This toddler and her dad playing with microgravity is how you do life right. Outside of being extremely adorable, learning how to fly the fun way from Dad is just the coolest thing.
We all dream of journeying (or living) among the stars. But space is a spectacularly awful place for humans, and we’re not suited for life there at all. And yet, it doesn’t have to be that way. Here are all the ways we’ll need to re-engineer the human body, in order to make space our home.
Experiments aboard the International Space Station with common pavement ants have shown just how badly microgravity impairs the insects' ability to search unexplored areas. Remarkably, however, tumbling ants demonstrated an uncanny ability to regain contact with the surface.
Have you ever wondered what the International Space Station might look like from inside a floating ball of water? Your wish has been answered.
We didn't think the zero-G fire experiments aboard the International Space Station could get any more stunning. We were wrong.
In honor of World Snake Day, which is today, here's what happens when you put a bunch of snakes on a plane...for science.
What do the ISS astronauts do in their free time? Sometimes, they like to act out action movie scenes—and the part where a character falls to his death is much more fun in microgravity. That's when they aren't playing with their floating food or doing weightless backflips.
A new study of a dozen NASA astronauts has found that exposure to microgravity causes hearts to become more spherical in shape — a change that could lead to serious cardiac problems while in space and back on Earth.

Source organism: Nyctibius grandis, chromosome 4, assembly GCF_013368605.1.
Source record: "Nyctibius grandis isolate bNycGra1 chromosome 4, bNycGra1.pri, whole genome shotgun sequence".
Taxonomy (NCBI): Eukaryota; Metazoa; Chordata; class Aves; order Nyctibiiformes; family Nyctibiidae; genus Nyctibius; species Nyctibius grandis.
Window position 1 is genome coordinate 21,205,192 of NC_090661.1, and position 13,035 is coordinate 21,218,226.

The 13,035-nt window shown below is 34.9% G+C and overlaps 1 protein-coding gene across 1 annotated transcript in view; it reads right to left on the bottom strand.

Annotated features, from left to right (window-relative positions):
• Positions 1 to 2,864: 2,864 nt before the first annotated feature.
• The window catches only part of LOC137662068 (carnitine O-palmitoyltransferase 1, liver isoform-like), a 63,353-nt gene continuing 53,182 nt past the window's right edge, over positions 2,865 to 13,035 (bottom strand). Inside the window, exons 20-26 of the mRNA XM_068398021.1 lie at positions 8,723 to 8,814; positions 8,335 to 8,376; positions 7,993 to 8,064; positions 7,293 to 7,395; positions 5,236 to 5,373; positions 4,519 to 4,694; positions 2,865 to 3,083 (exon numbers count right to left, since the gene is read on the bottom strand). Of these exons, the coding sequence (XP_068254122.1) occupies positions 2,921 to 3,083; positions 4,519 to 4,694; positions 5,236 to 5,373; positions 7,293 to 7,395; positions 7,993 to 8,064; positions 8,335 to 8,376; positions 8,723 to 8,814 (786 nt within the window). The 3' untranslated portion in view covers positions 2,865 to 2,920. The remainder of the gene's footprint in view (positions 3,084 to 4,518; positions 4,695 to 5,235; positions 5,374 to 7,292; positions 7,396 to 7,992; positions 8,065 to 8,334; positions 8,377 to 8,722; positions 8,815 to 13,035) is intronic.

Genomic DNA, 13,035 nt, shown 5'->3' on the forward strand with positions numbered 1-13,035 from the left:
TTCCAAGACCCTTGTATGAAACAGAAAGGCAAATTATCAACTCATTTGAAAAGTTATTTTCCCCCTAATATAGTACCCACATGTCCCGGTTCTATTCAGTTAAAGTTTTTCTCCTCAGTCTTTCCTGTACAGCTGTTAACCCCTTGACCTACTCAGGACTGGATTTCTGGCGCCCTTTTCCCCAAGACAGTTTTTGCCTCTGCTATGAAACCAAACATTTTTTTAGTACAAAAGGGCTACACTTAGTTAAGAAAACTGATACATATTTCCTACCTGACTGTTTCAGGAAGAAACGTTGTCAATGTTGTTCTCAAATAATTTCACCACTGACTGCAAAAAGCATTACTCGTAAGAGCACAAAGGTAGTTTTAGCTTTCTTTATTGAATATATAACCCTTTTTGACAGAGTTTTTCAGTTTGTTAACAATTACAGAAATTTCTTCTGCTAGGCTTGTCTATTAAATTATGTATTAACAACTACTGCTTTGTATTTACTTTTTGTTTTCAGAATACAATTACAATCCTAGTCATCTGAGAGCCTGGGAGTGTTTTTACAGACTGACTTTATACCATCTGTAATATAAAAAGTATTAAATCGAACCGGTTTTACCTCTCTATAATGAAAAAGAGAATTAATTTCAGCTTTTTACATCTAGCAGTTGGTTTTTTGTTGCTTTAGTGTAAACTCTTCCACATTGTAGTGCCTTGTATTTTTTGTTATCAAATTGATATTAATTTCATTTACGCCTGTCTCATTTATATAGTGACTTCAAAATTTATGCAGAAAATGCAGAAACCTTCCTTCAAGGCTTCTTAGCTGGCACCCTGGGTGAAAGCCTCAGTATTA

No, it's not a scene from a classic Simpson's episode, but rather an experiment that could lead to highly adaptable robots.
As if astronauts didn't already have enough health-related concerns to be worried about, a new study shows that microgravity environments speed up biological aging and the onset of cardiovascular disease by affecting blood vessel cells.
Zero gravity is all fine and well — but not being able to grab a cup of joe in the morning would be a huge dealbreaker for many prospective astronauts. Thankfully, NASA has a solution to the problem.
What do you do if you're a physicist and want to get experiments done in microgravity, but can't drum up the cash to go to space? You use magnets to both get results and make a picture that looks like it came out of 2001: A Space Odyssey.
The simple flame is an extraordinarily complex phenomenon, one that involves thousands of chemical reactions. But fire also plays off the effects of gravity. So what happens when you take that gravity away? As a recent experiment aboard the ISS has shown, you get a very strange flame, indeed.
Burritos are already the food that comes in a delicious wrapper, but there's nothing quite as delightful as a zero-gravity burrito spinning around as you assemble it. In this scene from 2010's Hubble 3D, an astronaut prepares for his spacewalk with a light, floating snack.
Fresh off the news that microgravity screws us up on a cellular level comes word that it also damages our eyes and brain. Researchers from the University of Texas, Wyle Integrated Science and Engineering, and NASA's Department of Space Medicine performed MRIs on 27 astronauts who had spent an average of 108 days in…
One of the great fears of the early space race was what effect microgravity would have on human explorers — and while we know it won't instantly die when leaving the atmosphere, there's still a lot we don't know about the long term effects of low gravity. If we ever want to set up a long-term space settlement, it'd be…
Fruit flies were the very first animals we sent into space, way back in 1947 — yet we're still not done analyzing what happens to them in microgravity. We've known for a while that when in "zero-gravity," flies walk more quickly than they do planetside. The only problem is that we don't know if this is due to the…
In a study commissioned by NASA, a research team at the University of Missouri has made a mouse levitate, using nothing but magnetic fields. As a result, the poor mouse floats in mid-air, wondering where the ground went.
Many space age dreams involve humans spreading out into the far reaches of the galaxy, but our extraterrestrial breeding program might need a little help. Scientists in Japan have found microgravity may function as a form of birth control.